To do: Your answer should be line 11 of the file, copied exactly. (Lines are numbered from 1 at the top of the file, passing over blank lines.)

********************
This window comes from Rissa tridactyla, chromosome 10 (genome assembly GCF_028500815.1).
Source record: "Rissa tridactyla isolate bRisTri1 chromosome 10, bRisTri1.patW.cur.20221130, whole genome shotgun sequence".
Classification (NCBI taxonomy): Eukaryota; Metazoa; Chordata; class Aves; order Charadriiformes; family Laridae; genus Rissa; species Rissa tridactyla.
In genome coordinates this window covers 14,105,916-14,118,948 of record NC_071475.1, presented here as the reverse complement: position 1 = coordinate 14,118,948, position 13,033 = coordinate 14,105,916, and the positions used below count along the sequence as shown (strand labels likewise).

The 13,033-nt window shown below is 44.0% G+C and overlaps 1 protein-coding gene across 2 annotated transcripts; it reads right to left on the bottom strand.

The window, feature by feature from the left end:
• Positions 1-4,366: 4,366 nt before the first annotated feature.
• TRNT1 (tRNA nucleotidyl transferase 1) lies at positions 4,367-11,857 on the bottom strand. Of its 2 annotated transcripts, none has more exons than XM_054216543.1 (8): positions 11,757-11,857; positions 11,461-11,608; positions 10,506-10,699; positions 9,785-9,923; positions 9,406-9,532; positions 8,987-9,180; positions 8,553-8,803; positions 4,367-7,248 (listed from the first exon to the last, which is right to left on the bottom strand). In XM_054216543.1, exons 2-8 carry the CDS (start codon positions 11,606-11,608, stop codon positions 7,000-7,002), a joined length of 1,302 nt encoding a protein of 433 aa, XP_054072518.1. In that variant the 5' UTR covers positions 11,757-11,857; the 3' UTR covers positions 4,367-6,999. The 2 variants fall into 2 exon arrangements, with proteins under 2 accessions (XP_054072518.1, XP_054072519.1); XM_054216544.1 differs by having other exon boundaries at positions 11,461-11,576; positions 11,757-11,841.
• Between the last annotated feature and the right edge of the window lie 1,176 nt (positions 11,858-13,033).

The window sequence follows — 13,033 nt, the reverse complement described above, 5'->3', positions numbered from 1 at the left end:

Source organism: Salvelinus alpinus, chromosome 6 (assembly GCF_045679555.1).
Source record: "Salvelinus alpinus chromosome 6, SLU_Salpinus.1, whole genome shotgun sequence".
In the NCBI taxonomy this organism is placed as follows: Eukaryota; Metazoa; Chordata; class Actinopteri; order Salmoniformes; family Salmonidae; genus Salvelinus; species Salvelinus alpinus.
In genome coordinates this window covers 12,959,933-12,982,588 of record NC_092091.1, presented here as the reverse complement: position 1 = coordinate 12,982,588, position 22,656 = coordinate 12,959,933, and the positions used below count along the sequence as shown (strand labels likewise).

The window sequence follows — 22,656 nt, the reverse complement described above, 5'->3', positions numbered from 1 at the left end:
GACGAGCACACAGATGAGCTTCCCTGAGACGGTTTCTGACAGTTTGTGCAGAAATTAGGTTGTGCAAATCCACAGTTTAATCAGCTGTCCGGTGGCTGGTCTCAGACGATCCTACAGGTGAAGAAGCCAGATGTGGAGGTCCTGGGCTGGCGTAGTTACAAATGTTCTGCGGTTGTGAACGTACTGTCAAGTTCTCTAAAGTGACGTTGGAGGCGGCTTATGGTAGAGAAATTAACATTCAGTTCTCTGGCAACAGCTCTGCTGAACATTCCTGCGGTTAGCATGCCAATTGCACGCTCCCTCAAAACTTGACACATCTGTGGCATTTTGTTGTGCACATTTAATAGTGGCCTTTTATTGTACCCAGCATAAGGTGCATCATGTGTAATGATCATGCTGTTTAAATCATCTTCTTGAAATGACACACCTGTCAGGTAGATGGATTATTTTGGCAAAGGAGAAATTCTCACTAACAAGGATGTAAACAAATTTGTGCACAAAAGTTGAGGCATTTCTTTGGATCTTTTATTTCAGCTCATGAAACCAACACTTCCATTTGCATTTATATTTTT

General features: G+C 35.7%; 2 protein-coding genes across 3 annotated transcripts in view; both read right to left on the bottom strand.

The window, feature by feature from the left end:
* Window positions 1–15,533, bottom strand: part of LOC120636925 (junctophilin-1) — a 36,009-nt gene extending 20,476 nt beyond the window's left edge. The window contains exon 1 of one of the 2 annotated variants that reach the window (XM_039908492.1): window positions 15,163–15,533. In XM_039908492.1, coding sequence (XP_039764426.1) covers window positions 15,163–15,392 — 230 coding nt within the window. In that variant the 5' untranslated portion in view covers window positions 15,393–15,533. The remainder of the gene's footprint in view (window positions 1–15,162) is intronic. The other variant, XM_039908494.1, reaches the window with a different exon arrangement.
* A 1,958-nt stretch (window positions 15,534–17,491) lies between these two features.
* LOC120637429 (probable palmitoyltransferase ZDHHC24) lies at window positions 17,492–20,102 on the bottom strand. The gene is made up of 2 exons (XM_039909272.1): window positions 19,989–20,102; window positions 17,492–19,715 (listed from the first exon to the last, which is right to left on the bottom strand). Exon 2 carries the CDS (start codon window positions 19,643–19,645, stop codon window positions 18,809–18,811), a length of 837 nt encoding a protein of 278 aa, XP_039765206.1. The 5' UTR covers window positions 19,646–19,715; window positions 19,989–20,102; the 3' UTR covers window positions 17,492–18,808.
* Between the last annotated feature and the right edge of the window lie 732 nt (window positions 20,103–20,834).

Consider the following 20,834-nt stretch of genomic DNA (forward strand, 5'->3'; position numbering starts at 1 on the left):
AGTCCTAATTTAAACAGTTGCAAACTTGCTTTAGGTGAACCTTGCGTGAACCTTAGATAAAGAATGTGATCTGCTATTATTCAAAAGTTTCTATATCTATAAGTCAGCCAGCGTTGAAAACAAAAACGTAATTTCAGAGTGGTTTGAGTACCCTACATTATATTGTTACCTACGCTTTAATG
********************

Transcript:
Source organism: Salvelinus alpinus, chromosome 6 (assembly GCF_045679555.1).